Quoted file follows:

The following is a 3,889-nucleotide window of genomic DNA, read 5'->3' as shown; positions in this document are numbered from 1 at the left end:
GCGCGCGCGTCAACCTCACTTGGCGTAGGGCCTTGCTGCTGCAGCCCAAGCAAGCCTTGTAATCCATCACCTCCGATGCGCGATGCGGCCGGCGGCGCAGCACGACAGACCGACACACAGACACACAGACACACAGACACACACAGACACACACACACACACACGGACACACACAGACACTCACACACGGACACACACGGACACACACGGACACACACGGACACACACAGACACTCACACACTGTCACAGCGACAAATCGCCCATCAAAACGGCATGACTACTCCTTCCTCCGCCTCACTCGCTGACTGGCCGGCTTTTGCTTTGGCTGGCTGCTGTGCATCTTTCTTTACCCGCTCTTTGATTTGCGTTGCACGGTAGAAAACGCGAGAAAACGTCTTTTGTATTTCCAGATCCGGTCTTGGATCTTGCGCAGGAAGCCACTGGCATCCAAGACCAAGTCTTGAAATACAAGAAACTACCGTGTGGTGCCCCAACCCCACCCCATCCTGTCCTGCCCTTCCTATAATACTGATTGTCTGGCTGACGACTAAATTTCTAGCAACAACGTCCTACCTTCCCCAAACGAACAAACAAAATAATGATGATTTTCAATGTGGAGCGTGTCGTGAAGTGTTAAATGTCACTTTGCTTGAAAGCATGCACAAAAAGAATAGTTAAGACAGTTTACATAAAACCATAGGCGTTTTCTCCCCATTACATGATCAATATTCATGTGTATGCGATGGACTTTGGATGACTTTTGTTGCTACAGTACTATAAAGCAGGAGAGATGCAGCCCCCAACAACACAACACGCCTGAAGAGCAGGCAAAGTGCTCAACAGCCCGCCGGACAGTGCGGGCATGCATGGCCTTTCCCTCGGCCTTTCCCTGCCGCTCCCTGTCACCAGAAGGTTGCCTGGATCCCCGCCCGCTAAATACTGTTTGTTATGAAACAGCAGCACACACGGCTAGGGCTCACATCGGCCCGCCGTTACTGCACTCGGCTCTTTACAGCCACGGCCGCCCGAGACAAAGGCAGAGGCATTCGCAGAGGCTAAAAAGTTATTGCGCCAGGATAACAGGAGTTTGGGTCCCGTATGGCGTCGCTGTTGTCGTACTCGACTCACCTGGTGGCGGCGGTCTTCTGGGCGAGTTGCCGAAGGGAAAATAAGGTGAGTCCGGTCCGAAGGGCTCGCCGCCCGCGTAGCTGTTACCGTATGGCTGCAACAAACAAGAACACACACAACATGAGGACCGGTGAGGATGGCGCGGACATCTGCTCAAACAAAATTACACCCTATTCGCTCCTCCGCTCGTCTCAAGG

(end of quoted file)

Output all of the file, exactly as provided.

The following is a 3,889-nucleotide window of genomic DNA, read 5'->3' as shown; positions in this document are numbered from 1 at the left end:
GCGCGCGCGTCAACCTCACTTGGCGTAGGGCCTTGCTGCTGCAGCCCAAGCAAGCCTTGTAATCCATCACCTCCGATGCGCGATGCGGCCGGCGGCGCAGCACGACAGACCGACACACAGACACACAGACACACAGACACACACAGACACACACACACACACACGGACACACACAGACACTCACACACGGACACACACGGACACACACGGACACACACGGACACACACAGACACTCACACACTGTCACAGCGACAAATCGCCCATCAAAACGGCATGACTACTCCTTCCTCCGCCTCACTCGCTGACTGGCCGGCTTTTGCTTTGGCTGGCTGCTGTGCATCTTTCTTTACCCGCTCTTTGATTTGCGTTGCACGGTAGAAAACGCGAGAAAACGTCTTTTGTATTTCCAGATCCGGTCTTGGATCTTGCGCAGGAAGCCACTGGCATCCAAGACCAAGTCTTGAAATACAAGAAACTACCGTGTGGTGCCCCAACCCCACCCCATCCTGTCCTGCCCTTCCTATAATACTGATTGTCTGGCTGACGACTAAATTTCTAGCAACAACGTCCTACCTTCCCCAAACGAACAAACAAAATAATGATGATTTTCAATGTGGAGCGTGTCGTGAAGTGTTAAATGTCACTTTGCTTGAAAGCATGCACAAAAAGAATAGTTAAGACAGTTTACATAAAACCATAGGCGTTTTCTCCCCATTACATGATCAATATTCATGTGTATGCGATGGACTTTGGATGACTTTTGTTGCTACAGTACTATAAAGCAGGAGAGATGCAGCCCCCAACAACACAACACGCCTGAAGAGCAGGCAAAGTGCTCAACAGCCCGCCGGACAGTGCGGGCATGCATGGCCTTTCCCTCGGCCTTTCCCTGCCGCTCCCTGTCACCAGAAGGTTGCCTGGATCCCCGCCCGCTAAATACTGTTTGTTATGAAACAGCAGCACACACGGCTAGGGCTCACATCGGCCCGCCGTTACTGCACTCGGCTCTTTACAGCCACGGCCGCCCGAGACAAAGGCAGAGGCATTCGCAGAGGCTAAAAAGTTATTGCGCCAGGATAACAGGAGTTTGGGTCCCGTATGGCGTCGCTGTTGTCGTACTCGACTCACCTGGTGGCGGCGGTCTTCTGGGCGAGTTGCCGAAGGGAAAATAAGGTGAGTCCGGTCCGAAGGGCTCGCCGCCCGCGTAGCTGTTACCGTATGGCTGCAACAAACAAGAACACACACAACATGAGGACCGGTGAGGATGGCGCGGACATCTGCTCAAACAAAATTACACCCTATTCGCTCCTCCGCTCGTCTCAAGG